If you use an oscilloscope or logic analyzer to view USB traffic, you'll find that reading the bits isn't as easy as matching voltage levels to logic levels. Data on the bus is encoded using Non-Return to Zero Inverted (NRZI) with bit stuffing. This encoding enables the receiver to remain synchronized with the transmitter without the overhead of sending a clock signal or start and stop bits with each byte.
Figure 3 Non-Return to Zero Inverted (NRZI) encoding with bit stuffing
Instead of defining logic 0s and 1s as voltages, NRZI defines logic 0 as a voltage change, and logic 1 as a voltage that remains the same. Figure 3 shows an example. Each logic 0 results in a change from the previous state. Each logic 1 results in no change. The bits transmit least-significant-bit (LSB) first.
Bit stuffing is required because the receivers synchronize on transitions. If the data is all 0s, there are plenty of transitions. But if the data contains a long string of 1s, the lack of transitions could cause the receiver to get out of sync.
If data has six consecutive 1s, the transmitter stuffs, or inserts, a 0 (represented by a transition) after the sixth 1. This ensures at least one transition for every seven bits. The receiver detects and discards any bit that follows six consecutive 1s. The bit-stuffing overhead for random data is just 0.8%, or one stuff bit per 125 data bits.
Fortunately, the USB hardware on each end does all of the encoding and decoding, so device developers and programmers don't have to worry about it. The best way to view the data is to use a protocol analyzer that collects the data, then decodes and displays it in useful formats. You can watch what happens during enumeration, detect and examine protocol and signaling errors, view the data in any transfer, or focus on any aspect of a communication that you want.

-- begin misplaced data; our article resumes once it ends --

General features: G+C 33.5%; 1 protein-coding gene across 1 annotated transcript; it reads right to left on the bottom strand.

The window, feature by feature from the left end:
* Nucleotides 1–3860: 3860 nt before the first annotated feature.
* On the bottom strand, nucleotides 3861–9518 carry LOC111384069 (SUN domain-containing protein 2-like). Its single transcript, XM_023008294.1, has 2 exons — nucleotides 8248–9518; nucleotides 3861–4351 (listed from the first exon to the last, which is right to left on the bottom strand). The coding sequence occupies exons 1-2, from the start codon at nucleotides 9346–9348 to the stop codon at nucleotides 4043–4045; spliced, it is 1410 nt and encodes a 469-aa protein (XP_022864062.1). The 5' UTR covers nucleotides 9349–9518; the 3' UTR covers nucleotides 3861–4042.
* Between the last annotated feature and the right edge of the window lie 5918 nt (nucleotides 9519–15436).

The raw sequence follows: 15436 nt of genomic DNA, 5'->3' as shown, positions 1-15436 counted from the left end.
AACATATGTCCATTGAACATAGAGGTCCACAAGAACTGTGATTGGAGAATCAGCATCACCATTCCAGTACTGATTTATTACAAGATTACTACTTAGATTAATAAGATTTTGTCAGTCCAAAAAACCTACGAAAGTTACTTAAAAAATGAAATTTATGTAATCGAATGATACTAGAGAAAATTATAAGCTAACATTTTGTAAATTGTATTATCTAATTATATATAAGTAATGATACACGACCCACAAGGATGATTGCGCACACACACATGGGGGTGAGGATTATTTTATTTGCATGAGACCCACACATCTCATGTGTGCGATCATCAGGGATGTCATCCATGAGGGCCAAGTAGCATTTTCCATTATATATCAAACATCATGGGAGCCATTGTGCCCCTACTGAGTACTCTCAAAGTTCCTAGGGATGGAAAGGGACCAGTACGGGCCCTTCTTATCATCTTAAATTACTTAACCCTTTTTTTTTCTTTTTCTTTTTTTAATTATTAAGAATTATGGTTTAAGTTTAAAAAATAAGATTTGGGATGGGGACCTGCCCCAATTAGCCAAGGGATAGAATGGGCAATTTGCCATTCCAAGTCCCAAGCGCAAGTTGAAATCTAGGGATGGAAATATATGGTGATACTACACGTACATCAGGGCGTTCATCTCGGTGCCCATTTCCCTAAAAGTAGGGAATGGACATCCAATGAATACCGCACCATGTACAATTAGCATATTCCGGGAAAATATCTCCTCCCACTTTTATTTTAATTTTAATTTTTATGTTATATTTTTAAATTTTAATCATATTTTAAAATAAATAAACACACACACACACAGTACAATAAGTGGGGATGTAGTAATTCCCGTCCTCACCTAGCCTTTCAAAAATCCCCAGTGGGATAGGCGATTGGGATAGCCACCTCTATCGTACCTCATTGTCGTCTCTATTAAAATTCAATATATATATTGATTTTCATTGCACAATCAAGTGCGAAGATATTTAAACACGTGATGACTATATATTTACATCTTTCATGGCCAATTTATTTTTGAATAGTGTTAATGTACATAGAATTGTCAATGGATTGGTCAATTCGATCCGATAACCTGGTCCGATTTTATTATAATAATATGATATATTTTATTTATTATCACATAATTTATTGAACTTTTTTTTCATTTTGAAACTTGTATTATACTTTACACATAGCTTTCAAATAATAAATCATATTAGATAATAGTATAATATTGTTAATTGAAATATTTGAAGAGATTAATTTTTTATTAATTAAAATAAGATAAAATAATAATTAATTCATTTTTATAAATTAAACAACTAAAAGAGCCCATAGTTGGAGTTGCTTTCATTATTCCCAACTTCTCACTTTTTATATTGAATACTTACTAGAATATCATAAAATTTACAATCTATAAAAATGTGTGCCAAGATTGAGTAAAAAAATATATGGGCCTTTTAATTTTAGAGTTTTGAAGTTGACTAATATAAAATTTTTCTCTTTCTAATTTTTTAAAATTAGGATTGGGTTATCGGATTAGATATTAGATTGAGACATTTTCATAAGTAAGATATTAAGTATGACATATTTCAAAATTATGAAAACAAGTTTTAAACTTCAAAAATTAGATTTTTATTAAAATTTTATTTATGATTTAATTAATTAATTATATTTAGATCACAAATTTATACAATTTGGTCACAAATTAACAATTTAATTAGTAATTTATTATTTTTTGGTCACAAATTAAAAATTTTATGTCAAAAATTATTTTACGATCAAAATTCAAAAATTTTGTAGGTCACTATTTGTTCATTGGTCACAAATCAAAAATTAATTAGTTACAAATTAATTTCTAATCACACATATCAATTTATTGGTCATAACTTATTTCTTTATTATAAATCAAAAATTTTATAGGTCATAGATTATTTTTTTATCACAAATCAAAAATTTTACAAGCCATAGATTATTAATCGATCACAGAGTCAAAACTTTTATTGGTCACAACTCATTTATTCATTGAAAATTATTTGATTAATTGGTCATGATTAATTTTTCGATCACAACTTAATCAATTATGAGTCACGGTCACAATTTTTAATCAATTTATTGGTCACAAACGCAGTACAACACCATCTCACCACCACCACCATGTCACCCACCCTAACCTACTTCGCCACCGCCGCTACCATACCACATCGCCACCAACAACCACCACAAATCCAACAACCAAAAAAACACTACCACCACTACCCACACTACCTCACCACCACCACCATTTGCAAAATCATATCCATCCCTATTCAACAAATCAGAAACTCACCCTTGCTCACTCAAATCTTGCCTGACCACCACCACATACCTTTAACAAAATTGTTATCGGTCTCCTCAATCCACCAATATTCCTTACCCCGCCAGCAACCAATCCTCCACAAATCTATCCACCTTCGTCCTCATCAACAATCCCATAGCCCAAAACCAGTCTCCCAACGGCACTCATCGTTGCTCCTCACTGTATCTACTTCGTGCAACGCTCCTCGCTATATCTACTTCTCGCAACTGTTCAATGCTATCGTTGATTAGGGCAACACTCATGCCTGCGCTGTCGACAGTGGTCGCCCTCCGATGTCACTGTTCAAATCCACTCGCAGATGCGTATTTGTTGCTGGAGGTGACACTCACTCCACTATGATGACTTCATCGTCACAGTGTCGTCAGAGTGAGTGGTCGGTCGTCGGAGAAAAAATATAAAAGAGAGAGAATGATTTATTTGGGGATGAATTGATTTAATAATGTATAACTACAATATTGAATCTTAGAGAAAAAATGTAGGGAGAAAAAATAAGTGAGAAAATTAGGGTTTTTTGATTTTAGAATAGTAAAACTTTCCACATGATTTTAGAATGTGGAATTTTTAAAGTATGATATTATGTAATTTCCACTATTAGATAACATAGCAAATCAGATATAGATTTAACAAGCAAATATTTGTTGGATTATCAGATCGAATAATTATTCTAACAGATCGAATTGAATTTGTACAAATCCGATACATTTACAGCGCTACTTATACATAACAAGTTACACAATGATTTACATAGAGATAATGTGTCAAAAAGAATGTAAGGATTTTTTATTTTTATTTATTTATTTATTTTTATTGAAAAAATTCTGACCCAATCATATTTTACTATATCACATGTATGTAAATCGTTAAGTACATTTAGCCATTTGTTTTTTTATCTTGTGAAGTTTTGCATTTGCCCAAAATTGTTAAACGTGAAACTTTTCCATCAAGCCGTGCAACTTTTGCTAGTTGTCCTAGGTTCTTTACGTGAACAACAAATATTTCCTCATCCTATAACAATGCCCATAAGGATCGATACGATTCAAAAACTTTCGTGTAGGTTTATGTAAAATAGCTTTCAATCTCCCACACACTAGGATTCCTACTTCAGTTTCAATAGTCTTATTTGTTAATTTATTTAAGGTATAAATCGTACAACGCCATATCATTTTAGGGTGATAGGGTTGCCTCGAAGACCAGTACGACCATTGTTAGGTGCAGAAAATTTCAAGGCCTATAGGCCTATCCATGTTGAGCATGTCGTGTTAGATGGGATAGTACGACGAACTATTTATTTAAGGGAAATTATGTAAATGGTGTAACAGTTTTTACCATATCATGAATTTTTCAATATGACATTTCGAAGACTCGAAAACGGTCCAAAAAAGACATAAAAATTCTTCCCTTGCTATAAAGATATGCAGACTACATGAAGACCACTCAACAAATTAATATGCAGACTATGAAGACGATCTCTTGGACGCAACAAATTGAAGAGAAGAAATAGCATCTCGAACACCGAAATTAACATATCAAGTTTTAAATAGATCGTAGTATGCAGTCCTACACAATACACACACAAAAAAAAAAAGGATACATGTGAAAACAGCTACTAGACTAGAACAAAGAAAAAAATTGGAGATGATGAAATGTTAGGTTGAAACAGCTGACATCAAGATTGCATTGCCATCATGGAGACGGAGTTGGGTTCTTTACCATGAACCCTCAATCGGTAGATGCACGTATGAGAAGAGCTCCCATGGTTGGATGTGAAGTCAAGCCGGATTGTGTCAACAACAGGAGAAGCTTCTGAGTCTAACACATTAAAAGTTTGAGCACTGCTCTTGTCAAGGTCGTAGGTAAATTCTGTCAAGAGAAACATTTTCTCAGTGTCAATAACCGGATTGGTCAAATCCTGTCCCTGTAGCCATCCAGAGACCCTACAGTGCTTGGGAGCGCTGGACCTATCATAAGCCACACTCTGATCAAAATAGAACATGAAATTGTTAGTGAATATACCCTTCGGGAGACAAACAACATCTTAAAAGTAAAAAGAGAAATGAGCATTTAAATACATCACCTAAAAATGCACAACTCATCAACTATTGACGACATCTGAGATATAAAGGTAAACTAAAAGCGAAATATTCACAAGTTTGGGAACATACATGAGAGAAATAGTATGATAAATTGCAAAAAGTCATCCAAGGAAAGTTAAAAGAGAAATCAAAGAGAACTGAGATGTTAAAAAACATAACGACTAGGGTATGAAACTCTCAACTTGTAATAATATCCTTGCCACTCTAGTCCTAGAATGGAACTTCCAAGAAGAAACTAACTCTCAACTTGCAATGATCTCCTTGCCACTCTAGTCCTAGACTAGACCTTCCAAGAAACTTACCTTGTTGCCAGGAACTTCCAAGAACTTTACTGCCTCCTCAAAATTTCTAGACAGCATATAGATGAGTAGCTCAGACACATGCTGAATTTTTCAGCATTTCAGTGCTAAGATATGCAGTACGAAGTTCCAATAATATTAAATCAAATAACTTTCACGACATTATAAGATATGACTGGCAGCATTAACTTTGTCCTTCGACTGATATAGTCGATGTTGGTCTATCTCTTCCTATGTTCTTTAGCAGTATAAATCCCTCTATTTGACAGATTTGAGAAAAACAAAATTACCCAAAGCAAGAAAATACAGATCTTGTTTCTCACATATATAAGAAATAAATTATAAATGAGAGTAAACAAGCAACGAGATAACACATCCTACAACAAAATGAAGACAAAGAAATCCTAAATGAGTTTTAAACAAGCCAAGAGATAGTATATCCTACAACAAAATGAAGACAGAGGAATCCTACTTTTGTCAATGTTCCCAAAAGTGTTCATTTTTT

Sources for protocol analyzers that connect to the USB cable include Catalyst, Computer Access Technology, Crescent Heart Software, Data Transit, FuturePlus, Hitex, QualityLogic, and Transdimension. Software-only analyzers that display traffic detected in the host include Perisoft's BusHound and the freeware USB Snoopy.
Figure 4 Bus traffic captured with a protocol analyzer
Any analyzer will perform the basic tasks of decoding USB traffic and displaying the results. Products differ in the user interface and in the ways they can display information. Not all analyzers support high speed. Figure 4 shows data captured using Catalyst's SBAE-20 Bus Analyzer-Exerciser. The user interface for controlling the analyzer and viewing the traffic may be a PC or a logic analyzer. An analyzer that connects to a PC may use a USB, parallel-port, Ethernet, or ISA-board connection. If you own a generic logic analyzer, a USB analyzer that connects to it may be cheaper than other options. Crescent Heart Software's analyzers connect to Tektronix's, and FuturePlus's analyzers connect to Agilent's.
Test equipment and software options
Also useful in testing and debugging is the ability to control bus traffic and signaling beyond what you can do by accessing devices from applications. There are instruments that can do this as well.
Computer Access Technology's Traffic Generator is an example of an instrument that offers precise control over bus traffic and events. You control the Traffic Generator via a parallel-port connection to a PC running their software. You can generate both legal and illegal messages and bus conditions, and you can control the state of individual bits and the bit width.
Transdimension's USB Host/Device Exerciser and Catalyst's SBAE-20 and function both as protocol analyzers and as hosts that can generate traffic on the bus. Other useful features of the SBAE-20 include the ability to measure inrush and suspend-state currents.
RPM Systems' Root 1 USB Functional Verification Adapter performs many of the functions of a host and root hub. The Root 1 enumerates a connected device and can initiate other traffic and perform various tests, including controlling bus voltage.
The number and variety of testing tools has increased over the past few years as new vendors have entered the market and existing vendors have expanded and improved their products. This trend is sure to continue as USB devices gain in popularity.
That wraps up this introduction to USB debugging. As with any development project, investing in a few tools and learning to use them well can save you time and money in the long run.
Jan Axelson hosts a webpage for USB developers at www.lvr.com/usb.htm. Portions of this article are adapted from her book, USB Complete: Everything You Need to Develop Custom USB Peripherals, Second Edition (Lakeview Research, 2001). Contact Jan at firstname.lastname@example.org.